Tuesday, November 25, 2014

UVU's Pioneers in Your Attic Collection


Last fall, many of the people in the MWDL network participated in the Pioneers in Your Attic project. The premise of the project was to have representatives from different digital libraries take their scanners on the road and encourage people to bring their family histories out of their attics to be scanned and added to online library collections. Over the course of several months, members of the MWDL network held 42 scanning events all around Utah.

I had the chance to participate in four different events, and it was a librarian's dream to see the items that came through: old photographs, letters, a boat ticket from Europe to America, pioneer journals, and maps of the Mormon trail. Donors would come in with items and tell family stories that have been passed down from generation to generation.

Two of my favorites at the Spanish Fork PIYA event


Of course we all eagerly awaited having some of these items available online so I was thrilled when Utah Valley University had their first 29 items from PIYA go live a few months ago. Pioneers in Your Attic by Utah Valley University is a collection of items -- mostly photographs and journal entries -- scanned by Catherine McIntyre and Brent Seavers at UVU. For anyone that doubts the quality of items you can get from mobile scanning projects, I encourage you to check out the gems in their collection.

Snippet of homepage for UVU's PIYA collection

One of my favorite items in the collection is "Briggs, Rachel Amelia Tuttle, Remembrances" which is a series of captured recollections from Rachel Briggs, particularly about the many serious injuries she incurred throughout her life. Rachel's parents were among the early settlers in Utah, and she was born in Bountiful in 1858. Among her many accidents, Rachel was hooked by cow horns twice, burned severely in a fire, run over by a double-bed wagon, she fell through a trap door and broke three ribs, and was partially blinded while chopping wood. Although the tone is somewhat humorous, it also emphasizes how difficult life was for early Utah settlers.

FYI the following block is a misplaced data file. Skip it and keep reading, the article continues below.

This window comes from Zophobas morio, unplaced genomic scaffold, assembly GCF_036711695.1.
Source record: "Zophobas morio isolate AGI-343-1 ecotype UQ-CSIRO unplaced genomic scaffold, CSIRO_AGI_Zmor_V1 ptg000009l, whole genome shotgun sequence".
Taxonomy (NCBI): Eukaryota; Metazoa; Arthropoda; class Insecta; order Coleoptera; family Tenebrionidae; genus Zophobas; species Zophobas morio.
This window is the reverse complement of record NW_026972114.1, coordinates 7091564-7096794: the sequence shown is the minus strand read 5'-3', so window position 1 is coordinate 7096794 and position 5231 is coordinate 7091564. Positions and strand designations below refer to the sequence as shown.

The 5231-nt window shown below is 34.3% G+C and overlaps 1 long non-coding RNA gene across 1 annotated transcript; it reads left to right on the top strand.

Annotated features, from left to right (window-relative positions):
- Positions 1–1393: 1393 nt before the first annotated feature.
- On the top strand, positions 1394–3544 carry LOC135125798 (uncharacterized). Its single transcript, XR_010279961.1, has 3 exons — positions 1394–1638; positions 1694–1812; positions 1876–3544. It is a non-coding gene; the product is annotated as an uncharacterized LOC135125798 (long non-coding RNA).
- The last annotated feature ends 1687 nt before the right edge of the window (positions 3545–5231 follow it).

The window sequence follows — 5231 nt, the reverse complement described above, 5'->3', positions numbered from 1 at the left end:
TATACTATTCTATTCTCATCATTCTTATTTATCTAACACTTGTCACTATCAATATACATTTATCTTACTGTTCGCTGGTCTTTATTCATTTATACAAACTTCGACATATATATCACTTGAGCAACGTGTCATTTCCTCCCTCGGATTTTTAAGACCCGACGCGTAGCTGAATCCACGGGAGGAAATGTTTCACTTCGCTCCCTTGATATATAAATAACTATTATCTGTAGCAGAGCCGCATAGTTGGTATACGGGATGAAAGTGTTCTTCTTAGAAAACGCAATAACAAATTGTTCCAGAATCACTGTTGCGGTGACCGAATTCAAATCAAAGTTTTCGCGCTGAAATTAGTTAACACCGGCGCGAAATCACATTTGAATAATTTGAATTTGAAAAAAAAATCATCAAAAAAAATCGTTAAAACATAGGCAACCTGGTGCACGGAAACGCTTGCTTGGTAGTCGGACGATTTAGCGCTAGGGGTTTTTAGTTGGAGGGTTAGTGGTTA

Opening paragraph from the remembrances of Rachel Amelia Tuttle Briggs

Another interesting item from UVU's PIYA collection is the hand-written journal of Daniel Crook, an early convert to the Mormon church. Daniel joined the LDS Church in England and sailed to America with the hopes of making his home in Salt Lake City, UT. Unfortunately for Daniel, he was a skilled wheelwright and was asked by Church authorities to stay in Council Bluffs, Iowa to help others prepare for their journey to Salt Lake City rather than travel there himself. Daniel Crook never made it to Utah and his family said that because of this, he died of a broken heart.

In one of his drawings, Daniel shows how to tell time by holding a stick in your hand. 

I hope you enjoy Utah Valley University's well-curated collection of PIYA items and, like me, eagerly await everyone else's PIYA collections!

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